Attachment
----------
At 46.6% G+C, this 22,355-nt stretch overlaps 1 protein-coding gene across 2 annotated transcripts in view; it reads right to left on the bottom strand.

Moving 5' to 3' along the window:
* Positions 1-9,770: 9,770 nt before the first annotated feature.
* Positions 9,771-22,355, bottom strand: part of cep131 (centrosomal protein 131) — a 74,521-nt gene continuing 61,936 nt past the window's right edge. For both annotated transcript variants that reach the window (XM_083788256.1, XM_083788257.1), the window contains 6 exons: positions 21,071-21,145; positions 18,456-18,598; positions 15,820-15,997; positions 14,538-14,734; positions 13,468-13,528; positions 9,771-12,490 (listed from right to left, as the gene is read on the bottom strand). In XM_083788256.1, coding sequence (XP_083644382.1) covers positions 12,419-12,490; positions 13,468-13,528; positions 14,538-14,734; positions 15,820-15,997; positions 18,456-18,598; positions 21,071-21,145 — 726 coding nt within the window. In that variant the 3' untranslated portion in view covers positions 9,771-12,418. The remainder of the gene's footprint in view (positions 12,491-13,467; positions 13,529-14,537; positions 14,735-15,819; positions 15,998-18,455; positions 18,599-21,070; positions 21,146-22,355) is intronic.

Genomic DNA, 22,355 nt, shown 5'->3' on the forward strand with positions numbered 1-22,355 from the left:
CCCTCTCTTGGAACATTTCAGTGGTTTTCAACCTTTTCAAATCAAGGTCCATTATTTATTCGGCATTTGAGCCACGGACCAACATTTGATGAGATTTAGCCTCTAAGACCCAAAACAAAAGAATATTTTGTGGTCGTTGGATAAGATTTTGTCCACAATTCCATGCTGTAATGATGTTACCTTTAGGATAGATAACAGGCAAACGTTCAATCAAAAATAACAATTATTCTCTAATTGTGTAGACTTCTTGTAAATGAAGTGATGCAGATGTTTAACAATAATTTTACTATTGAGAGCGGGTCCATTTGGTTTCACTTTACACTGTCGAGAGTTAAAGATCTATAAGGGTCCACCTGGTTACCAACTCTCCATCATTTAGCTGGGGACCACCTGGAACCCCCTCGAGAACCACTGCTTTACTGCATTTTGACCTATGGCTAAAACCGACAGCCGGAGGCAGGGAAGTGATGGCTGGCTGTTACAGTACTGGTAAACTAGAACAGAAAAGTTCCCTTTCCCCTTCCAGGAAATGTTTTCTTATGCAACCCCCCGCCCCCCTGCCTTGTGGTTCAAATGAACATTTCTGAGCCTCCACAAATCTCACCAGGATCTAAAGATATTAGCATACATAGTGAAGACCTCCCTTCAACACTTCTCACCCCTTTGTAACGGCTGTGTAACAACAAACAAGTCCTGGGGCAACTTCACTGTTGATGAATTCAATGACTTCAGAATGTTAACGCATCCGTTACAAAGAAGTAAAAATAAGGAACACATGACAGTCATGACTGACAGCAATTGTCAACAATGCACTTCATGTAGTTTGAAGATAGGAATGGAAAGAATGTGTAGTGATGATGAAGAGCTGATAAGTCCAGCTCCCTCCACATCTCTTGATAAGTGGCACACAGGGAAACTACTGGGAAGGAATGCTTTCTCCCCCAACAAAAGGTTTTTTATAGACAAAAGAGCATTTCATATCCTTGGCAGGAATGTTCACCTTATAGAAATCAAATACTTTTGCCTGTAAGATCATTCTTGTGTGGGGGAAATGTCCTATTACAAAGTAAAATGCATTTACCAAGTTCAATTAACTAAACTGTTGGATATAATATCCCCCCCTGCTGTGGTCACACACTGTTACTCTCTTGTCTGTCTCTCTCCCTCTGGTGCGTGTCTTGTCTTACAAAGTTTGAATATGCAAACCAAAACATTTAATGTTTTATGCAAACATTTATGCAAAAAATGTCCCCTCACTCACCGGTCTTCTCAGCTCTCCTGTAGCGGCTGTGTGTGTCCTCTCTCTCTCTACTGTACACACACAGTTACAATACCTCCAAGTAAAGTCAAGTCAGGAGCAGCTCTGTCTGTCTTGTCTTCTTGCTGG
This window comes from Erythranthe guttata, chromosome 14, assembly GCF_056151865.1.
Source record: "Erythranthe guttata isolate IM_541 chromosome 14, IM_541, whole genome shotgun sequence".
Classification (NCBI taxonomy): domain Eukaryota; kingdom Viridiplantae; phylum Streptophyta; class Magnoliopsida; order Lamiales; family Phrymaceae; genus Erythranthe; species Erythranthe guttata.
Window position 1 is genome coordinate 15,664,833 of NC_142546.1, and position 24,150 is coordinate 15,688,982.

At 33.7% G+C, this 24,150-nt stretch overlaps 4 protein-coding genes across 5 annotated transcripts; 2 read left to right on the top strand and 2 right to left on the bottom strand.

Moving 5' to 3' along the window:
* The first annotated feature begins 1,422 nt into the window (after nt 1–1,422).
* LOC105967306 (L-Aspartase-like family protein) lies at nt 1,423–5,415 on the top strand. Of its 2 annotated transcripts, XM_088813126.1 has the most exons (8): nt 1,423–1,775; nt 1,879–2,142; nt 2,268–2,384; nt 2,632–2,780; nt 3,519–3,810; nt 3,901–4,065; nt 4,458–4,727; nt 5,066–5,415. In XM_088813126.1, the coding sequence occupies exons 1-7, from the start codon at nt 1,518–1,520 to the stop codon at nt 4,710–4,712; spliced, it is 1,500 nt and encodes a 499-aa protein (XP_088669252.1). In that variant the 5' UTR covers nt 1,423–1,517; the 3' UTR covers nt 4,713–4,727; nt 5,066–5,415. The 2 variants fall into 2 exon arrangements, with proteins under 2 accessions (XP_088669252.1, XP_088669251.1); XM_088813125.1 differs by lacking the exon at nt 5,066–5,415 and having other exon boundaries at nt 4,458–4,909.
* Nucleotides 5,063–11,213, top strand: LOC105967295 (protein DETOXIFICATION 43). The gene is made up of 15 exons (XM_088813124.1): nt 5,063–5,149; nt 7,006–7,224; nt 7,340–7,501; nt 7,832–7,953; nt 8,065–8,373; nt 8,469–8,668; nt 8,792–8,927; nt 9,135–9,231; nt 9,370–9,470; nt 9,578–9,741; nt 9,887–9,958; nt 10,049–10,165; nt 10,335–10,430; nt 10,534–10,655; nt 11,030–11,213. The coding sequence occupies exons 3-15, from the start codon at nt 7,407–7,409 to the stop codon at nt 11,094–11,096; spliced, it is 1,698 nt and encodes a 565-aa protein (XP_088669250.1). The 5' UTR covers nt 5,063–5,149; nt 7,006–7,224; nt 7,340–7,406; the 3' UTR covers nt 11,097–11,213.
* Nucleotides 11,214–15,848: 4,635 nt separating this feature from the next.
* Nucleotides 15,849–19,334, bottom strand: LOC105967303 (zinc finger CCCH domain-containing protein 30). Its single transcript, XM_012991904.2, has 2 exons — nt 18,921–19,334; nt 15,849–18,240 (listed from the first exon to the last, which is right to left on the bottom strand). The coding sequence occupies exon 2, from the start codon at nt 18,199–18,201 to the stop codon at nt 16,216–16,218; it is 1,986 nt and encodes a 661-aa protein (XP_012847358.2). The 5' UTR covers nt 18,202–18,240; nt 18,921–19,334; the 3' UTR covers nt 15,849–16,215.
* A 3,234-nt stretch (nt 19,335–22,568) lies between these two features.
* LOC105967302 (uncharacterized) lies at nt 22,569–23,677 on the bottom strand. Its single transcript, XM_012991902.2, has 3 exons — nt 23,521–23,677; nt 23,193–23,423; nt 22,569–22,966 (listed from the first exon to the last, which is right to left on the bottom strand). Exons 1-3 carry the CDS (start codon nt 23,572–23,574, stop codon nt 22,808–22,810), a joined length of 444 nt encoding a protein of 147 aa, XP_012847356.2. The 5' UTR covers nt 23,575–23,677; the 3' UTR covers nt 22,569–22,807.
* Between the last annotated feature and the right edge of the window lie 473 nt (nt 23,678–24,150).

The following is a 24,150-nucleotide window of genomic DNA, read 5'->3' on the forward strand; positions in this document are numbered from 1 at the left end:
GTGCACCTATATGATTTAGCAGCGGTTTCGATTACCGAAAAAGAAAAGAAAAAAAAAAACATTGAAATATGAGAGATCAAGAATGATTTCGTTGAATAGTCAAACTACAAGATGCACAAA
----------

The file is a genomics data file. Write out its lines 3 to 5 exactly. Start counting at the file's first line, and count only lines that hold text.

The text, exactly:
* Positions 1-9,770: 9,770 nt before the first annotated feature.
* Positions 9,771-22,355, bottom strand: part of cep131 (centrosomal protein 131) — a 74,521-nt gene continuing 61,936 nt past the window's right edge. For both annotated transcript variants that reach the window (XM_083788256.1, XM_083788257.1), the window contains 6 exons: positions 21,071-21,145; positions 18,456-18,598; positions 15,820-15,997; positions 14,538-14,734; positions 13,468-13,528; positions 9,771-12,490 (listed from right to left, as the gene is read on the bottom strand). In XM_083788256.1, coding sequence (XP_083644382.1) covers positions 12,419-12,490; positions 13,468-13,528; positions 14,538-14,734; positions 15,820-15,997; positions 18,456-18,598; positions 21,071-21,145 — 726 coding nt within the window. In that variant the 3' untranslated portion in view covers positions 9,771-12,418. The remainder of the gene's footprint in view (positions 12,491-13,467; positions 13,529-14,537; positions 14,735-15,819; positions 15,998-18,455; positions 18,599-21,070; positions 21,146-22,355) is intronic.

Genomic DNA, 22,355 nt, shown 5'->3' on the forward strand with positions numbered 1-22,355 from the left: